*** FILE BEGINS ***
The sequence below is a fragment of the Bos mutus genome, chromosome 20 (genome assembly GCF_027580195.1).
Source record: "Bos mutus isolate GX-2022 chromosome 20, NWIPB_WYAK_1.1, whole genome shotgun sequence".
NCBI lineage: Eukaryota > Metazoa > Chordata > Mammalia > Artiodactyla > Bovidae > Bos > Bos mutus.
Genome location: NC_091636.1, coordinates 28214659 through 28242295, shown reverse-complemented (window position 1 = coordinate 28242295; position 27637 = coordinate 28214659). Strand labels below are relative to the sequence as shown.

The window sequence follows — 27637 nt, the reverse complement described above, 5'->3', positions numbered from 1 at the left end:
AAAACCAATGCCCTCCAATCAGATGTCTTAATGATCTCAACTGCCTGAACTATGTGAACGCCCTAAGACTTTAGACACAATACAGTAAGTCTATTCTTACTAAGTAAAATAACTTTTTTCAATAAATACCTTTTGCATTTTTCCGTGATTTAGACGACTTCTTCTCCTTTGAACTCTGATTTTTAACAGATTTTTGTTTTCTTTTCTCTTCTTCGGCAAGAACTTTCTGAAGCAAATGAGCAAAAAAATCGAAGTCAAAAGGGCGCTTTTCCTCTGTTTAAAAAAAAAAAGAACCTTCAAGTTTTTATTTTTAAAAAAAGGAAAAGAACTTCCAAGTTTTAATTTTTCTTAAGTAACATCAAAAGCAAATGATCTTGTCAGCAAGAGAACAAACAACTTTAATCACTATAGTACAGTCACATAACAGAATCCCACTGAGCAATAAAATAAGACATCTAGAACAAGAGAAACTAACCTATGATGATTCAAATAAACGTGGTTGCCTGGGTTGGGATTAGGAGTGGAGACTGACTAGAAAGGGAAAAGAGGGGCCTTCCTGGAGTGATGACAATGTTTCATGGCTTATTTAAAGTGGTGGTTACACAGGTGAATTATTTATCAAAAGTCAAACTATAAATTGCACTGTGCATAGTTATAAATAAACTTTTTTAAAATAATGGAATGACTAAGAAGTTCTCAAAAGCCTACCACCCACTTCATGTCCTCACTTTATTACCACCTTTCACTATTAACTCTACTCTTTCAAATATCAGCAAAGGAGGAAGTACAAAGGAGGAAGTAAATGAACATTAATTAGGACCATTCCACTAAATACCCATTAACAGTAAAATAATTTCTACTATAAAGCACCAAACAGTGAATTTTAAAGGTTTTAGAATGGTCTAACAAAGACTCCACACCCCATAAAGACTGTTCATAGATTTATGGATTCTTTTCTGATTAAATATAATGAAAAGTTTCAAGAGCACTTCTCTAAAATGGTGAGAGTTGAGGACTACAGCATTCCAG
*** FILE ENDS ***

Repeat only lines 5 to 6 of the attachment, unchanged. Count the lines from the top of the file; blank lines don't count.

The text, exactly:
The window sequence follows — 27637 nt, the reverse complement described above, 5'->3', positions numbered from 1 at the left end:
AAAACCAATGCCCTCCAATCAGATGTCTTAATGATCTCAACTGCCTGAACTATGTGAACGCCCTAAGACTTTAGACACAATACAGTAAGTCTATTCTTACTAAGTAAAATAACTTTTTTCAATAAATACCTTTTGCATTTTTCCGTGATTTAGACGACTTCTTCTCCTTTGAACTCTGATTTTTAACAGATTTTTGTTTTCTTTTCTCTTCTTCGGCAAGAACTTTCTGAAGCAAATGAGCAAAAAAATCGAAGTCAAAAGGGCGCTTTTCCTCTGTTTAAAAAAAAAAAGAACCTTCAAGTTTTTATTTTTAAAAAAAGGAAAAGAACTTCCAAGTTTTAATTTTTCTTAAGTAACATCAAAAGCAAATGATCTTGTCAGCAAGAGAACAAACAACTTTAATCACTATAGTACAGTCACATAACAGAATCCCACTGAGCAATAAAATAAGACATCTAGAACAAGAGAAACTAACCTATGATGATTCAAATAAACGTGGTTGCCTGGGTTGGGATTAGGAGTGGAGACTGACTAGAAAGGGAAAAGAGGGGCCTTCCTGGAGTGATGACAATGTTTCATGGCTTATTTAAAGTGGTGGTTACACAGGTGAATTATTTATCAAAAGTCAAACTATAAATTGCACTGTGCATAGTTATAAATAAACTTTTTTAAAATAATGGAATGACTAAGAAGTTCTCAAAAGCCTACCACCCACTTCATGTCCTCACTTTATTACCACCTTTCACTATTAACTCTACTCTTTCAAATATCAGCAAAGGAGGAAGTACAAAGGAGGAAGTAAATGAACATTAATTAGGACCATTCCACTAAATACCCATTAACAGTAAAATAATTTCTACTATAAAGCACCAAACAGTGAATTTTAAAGGTTTTAGAATGGTCTAACAAAGACTCCACACCCCATAAAGACTGTTCATAGATTTATGGATTCTTTTCTGATTAAATATAATGAAAAGTTTCAAGAGCACTTCTCTAAAATGGTGAGAGTTGAGGACTACAGCATTCCAG